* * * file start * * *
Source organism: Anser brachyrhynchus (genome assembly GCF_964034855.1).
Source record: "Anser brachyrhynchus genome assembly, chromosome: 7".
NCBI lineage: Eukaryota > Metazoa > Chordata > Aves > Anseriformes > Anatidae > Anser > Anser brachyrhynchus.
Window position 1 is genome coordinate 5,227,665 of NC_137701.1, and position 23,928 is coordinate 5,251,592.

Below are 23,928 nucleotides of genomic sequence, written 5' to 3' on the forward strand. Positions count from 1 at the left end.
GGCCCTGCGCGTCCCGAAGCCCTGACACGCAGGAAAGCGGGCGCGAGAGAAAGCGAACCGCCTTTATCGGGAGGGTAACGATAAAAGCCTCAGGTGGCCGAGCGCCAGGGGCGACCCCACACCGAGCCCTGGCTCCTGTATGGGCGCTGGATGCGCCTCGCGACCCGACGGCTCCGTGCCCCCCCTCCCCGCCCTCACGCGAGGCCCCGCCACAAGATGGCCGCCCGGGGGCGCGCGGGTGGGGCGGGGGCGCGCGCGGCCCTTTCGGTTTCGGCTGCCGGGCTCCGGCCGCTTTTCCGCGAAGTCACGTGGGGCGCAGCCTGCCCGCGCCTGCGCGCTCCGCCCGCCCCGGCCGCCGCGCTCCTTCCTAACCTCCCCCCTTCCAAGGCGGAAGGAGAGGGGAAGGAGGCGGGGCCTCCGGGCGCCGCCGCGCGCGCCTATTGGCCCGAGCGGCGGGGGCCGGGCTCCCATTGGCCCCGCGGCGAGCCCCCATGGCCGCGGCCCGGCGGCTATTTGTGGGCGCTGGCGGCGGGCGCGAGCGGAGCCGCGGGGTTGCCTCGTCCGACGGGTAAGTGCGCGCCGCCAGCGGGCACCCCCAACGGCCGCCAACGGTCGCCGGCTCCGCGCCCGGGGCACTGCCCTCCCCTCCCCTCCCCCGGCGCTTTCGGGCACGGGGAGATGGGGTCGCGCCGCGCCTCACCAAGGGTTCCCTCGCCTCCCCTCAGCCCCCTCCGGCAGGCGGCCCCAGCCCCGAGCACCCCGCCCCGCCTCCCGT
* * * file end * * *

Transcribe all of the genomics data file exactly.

Source organism: Anser brachyrhynchus (genome assembly GCF_964034855.1).
Source record: "Anser brachyrhynchus genome assembly, chromosome: 7".
NCBI lineage: Eukaryota > Metazoa > Chordata > Aves > Anseriformes > Anatidae > Anser > Anser brachyrhynchus.
Window position 1 is genome coordinate 5,227,665 of NC_137701.1, and position 23,928 is coordinate 5,251,592.

Below are 23,928 nucleotides of genomic sequence, written 5' to 3' on the forward strand. Positions count from 1 at the left end.
GGCCCTGCGCGTCCCGAAGCCCTGACACGCAGGAAAGCGGGCGCGAGAGAAAGCGAACCGCCTTTATCGGGAGGGTAACGATAAAAGCCTCAGGTGGCCGAGCGCCAGGGGCGACCCCACACCGAGCCCTGGCTCCTGTATGGGCGCTGGATGCGCCTCGCGACCCGACGGCTCCGTGCCCCCCCTCCCCGCCCTCACGCGAGGCCCCGCCACAAGATGGCCGCCCGGGGGCGCGCGGGTGGGGCGGGGGCGCGCGCGGCCCTTTCGGTTTCGGCTGCCGGGCTCCGGCCGCTTTTCCGCGAAGTCACGTGGGGCGCAGCCTGCCCGCGCCTGCGCGCTCCGCCCGCCCCGGCCGCCGCGCTCCTTCCTAACCTCCCCCCTTCCAAGGCGGAAGGAGAGGGGAAGGAGGCGGGGCCTCCGGGCGCCGCCGCGCGCGCCTATTGGCCCGAGCGGCGGGGGCCGGGCTCCCATTGGCCCCGCGGCGAGCCCCCATGGCCGCGGCCCGGCGGCTATTTGTGGGCGCTGGCGGCGGGCGCGAGCGGAGCCGCGGGGTTGCCTCGTCCGACGGGTAAGTGCGCGCCGCCAGCGGGCACCCCCAACGGCCGCCAACGGTCGCCGGCTCCGCGCCCGGGGCACTGCCCTCCCCTCCCCTCCCCCGGCGCTTTCGGGCACGGGGAGATGGGGTCGCGCCGCGCCTCACCAAGGGTTCCCTCGCCTCCCCTCAGCCCCCTCCGGCAGGCGGCCCCAGCCCCGAGCACCCCGCCCCGCCTCCCGT